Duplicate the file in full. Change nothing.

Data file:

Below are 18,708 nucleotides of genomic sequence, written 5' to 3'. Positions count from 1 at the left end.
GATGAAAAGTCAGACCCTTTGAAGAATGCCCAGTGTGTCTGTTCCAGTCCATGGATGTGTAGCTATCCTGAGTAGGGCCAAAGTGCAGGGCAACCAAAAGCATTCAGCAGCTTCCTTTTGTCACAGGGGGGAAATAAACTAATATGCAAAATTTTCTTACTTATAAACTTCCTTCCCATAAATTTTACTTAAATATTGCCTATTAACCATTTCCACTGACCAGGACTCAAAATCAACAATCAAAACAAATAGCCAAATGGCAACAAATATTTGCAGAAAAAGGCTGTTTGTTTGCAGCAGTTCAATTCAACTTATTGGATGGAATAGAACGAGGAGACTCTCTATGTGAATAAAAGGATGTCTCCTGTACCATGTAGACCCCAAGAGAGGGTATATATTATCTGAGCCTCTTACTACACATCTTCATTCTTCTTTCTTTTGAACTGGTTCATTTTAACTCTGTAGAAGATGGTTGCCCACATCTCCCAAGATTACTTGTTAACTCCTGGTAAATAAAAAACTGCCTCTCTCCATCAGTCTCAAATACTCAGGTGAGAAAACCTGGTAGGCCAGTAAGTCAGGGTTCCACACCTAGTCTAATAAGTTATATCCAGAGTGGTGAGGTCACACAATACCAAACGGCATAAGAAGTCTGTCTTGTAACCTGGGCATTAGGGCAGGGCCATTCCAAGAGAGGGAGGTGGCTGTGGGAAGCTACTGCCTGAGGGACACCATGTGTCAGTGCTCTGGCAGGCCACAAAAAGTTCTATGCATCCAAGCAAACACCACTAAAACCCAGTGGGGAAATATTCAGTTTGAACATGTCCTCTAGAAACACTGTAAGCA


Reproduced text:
Below are 18,708 nucleotides of genomic sequence, written 5' to 3'. Positions count from 1 at the left end.
GATGAAAAGTCAGACCCTTTGAAGAATGCCCAGTGTGTCTGTTCCAGTCCATGGATGTGTAGCTATCCTGAGTAGGGCCAAAGTGCAGGGCAACCAAAAGCATTCAGCAGCTTCCTTTTGTCACAGGGGGGAAATAAACTAATATGCAAAATTTTCTTACTTATAAACTTCCTTCCCATAAATTTTACTTAAATATTGCCTATTAACCATTTCCACTGACCAGGACTCAAAATCAACAATCAAAACAAATAGCCAAATGGCAACAAATATTTGCAGAAAAAGGCTGTTTGTTTGCAGCAGTTCAATTCAACTTATTGGATGGAATAGAACGAGGAGACTCTCTATGTGAATAAAAGGATGTCTCCTGTACCATGTAGACCCCAAGAGAGGGTATATATTATCTGAGCCTCTTACTACACATCTTCATTCTTCTTTCTTTTGAACTGGTTCATTTTAACTCTGTAGAAGATGGTTGCCCACATCTCCCAAGATTACTTGTTAACTCCTGGTAAATAAAAAACTGCCTCTCTCCATCAGTCTCAAATACTCAGGTGAGAAAACCTGGTAGGCCAGTAAGTCAGGGTTCCACACCTAGTCTAATAAGTTATATCCAGAGTGGTGAGGTCACACAATACCAAACGGCATAAGAAGTCTGTCTTGTAACCTGGGCATTAGGGCAGGGCCATTCCAAGAGAGGGAGGTGGCTGTGGGAAGCTACTGCCTGAGGGACACCATGTGTCAGTGCTCTGGCAGGCCACAAAAAGTTCTATGCATCCAAGCAAACACCACTAAAACCCAGTGGGGAAATATTCAGTTTGAACATGTCCTCTAGAAACACTGTAAGCA